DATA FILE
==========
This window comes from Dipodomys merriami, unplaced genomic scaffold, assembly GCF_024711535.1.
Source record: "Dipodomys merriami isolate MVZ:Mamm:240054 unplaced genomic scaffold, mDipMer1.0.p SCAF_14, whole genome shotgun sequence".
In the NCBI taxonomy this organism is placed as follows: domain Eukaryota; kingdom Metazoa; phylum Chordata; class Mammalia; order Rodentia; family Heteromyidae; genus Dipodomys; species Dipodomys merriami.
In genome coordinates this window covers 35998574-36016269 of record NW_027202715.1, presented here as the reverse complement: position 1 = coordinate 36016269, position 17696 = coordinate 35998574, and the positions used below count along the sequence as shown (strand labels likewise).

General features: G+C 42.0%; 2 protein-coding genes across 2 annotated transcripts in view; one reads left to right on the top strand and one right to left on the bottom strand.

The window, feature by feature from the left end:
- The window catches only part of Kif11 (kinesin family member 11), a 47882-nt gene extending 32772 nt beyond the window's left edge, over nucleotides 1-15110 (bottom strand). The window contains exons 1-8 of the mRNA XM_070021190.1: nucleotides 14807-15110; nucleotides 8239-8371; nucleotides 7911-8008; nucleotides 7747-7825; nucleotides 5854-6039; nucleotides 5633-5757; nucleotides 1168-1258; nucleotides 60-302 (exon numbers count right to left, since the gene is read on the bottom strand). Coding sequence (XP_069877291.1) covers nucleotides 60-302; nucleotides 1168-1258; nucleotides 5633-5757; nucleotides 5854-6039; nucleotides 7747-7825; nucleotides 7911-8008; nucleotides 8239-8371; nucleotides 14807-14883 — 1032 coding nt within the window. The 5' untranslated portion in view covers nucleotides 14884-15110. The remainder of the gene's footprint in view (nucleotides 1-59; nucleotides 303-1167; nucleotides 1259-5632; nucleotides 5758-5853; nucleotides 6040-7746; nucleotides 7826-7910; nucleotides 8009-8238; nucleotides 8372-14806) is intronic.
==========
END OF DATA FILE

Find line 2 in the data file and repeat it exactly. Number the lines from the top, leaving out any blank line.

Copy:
Source record: "Dipodomys merriami isolate MVZ:Mamm:240054 unplaced genomic scaffold, mDipMer1.0.p SCAF_14, whole genome shotgun sequence".